What do we know about recruitment and retention in diabetes prevention programs? An Australian perspective
- Publication Type:
- Prevention of Diabetes, 2013, pp. 47 - 69
- Issue Date:
Files in This Item:
|Prevention_of_Diabetes_----_(CHAPTER_4_What_do_we_know_about_recruitment_and_retention_in_diabetes_...).pdf||Published version||512.21 kB|
Copyright Clearance Process
- Recently Added
- In Progress
- Closed Access
This item is closed access and not available.
© 2013 John Wiley & Sons, Ltd. All rights reserved. Lifestyle interventions are effective in preventing type 2 diabetes in high-risk participants. Policy makers need efficient and cost-effective strategies to screen and recruit high-risk participants into appropriate programs. Moreover, since there is a clear dose-response relationship between lifestyle modification program components and outcomes it is important to understand what factors increase adherence. Various strategies in a range of settings have been attempted, to capture high-risk people. Two Australian diabetes prevention programs were compared to identify the critical factors in recruitment and retention. A population health approach with a comprehensive social marketing strategy, telephone support, in a range of settings, particularly with program provider led strategies, holds great promise. Most programs continue be under represented with males, medically underserved and those who are socially disadvantaged. Program retention remains a challenge. Sustained multi-setting, community-wide, population health approaches targeting high-risk participants who are less likely to engage with and complete programs should be explored further.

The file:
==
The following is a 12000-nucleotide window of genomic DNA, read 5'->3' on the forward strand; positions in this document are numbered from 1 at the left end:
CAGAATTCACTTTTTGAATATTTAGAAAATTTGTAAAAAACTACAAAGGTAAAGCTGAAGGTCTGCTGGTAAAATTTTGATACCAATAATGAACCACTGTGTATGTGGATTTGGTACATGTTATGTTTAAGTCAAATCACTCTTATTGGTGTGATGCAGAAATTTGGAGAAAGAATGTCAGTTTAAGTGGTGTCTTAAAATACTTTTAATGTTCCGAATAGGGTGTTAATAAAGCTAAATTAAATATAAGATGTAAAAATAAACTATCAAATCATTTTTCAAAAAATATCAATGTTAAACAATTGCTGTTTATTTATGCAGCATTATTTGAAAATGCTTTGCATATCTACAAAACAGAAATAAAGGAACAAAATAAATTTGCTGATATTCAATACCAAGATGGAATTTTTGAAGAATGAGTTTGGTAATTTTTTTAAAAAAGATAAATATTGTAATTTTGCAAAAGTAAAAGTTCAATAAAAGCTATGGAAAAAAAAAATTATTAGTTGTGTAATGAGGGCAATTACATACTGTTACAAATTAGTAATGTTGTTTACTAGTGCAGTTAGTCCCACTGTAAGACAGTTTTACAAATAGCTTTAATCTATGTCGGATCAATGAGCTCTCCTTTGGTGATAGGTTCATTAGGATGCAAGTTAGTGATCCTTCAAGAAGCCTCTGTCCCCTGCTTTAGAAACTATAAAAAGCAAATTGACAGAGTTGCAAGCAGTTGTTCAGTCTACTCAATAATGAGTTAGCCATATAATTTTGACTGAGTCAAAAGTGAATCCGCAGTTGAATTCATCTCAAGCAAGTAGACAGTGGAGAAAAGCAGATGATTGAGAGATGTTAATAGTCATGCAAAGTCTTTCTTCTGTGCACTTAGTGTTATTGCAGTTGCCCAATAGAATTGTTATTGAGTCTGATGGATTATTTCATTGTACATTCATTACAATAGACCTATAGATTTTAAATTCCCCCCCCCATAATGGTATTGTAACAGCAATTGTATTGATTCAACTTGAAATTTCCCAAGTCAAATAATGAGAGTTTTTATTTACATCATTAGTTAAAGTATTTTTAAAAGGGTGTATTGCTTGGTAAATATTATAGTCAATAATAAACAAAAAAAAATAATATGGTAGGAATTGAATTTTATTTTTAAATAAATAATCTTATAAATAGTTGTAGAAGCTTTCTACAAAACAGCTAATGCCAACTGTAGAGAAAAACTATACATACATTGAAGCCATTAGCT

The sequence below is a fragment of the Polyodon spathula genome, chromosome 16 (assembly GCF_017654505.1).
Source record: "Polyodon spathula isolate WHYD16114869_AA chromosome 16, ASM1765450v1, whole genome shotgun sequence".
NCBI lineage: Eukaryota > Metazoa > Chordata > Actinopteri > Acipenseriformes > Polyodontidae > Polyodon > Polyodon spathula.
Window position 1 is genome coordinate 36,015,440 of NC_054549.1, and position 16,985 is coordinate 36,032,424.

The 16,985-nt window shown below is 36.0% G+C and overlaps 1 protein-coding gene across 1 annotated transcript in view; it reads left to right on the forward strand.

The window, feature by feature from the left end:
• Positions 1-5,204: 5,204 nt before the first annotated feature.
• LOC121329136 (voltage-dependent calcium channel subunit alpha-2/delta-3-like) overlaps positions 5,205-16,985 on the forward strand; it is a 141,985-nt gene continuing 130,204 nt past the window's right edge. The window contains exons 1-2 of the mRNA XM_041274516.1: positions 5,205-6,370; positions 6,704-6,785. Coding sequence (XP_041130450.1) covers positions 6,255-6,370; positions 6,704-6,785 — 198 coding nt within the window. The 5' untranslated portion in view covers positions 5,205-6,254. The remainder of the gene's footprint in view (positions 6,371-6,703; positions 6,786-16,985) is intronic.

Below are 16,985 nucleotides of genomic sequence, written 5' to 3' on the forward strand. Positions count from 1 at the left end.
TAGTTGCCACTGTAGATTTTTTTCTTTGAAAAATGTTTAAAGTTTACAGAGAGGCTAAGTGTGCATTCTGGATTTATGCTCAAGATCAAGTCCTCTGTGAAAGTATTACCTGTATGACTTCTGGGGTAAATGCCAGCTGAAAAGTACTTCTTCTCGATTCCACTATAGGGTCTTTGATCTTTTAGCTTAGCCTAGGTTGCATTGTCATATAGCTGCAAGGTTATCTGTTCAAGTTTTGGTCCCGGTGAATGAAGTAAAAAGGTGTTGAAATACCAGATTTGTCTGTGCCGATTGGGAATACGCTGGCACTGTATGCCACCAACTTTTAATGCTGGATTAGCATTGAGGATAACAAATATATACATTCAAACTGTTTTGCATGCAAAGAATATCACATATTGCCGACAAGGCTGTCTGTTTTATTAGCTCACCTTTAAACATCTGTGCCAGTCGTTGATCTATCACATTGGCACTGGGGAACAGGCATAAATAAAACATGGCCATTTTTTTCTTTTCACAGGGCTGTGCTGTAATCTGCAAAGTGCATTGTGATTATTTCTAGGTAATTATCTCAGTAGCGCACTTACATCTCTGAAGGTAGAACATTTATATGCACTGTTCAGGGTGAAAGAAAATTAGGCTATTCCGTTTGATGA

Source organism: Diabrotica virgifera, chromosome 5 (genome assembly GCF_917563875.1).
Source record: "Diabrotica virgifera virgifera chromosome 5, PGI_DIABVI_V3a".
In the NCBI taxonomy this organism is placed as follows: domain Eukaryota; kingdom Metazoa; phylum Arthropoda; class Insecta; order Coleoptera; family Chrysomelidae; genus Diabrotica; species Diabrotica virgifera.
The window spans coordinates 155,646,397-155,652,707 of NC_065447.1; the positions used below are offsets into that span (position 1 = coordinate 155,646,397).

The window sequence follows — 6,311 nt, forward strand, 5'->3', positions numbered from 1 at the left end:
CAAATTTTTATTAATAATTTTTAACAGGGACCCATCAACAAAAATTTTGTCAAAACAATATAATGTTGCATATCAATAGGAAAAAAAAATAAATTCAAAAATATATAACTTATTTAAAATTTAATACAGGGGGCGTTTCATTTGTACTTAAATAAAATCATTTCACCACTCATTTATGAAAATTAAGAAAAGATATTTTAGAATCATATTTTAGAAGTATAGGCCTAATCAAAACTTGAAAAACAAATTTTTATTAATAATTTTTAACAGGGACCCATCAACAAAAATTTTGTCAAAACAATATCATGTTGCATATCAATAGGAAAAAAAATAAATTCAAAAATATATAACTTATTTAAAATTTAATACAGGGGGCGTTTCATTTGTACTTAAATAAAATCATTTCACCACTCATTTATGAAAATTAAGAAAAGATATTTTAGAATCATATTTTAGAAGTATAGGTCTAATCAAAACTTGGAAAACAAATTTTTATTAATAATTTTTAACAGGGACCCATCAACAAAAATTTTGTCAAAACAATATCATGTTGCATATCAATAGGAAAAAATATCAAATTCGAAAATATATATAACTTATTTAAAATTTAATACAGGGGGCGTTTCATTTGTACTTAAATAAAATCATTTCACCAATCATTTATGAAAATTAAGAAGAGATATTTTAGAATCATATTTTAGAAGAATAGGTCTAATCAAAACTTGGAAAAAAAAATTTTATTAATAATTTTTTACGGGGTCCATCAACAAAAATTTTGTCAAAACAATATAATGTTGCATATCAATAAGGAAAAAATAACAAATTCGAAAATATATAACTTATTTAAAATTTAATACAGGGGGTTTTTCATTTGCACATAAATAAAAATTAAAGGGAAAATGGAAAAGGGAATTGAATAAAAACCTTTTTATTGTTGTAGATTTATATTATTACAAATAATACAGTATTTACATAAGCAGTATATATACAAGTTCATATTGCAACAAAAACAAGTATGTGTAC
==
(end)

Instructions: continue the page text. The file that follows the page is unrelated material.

Please use this identifier to cite or link to this item: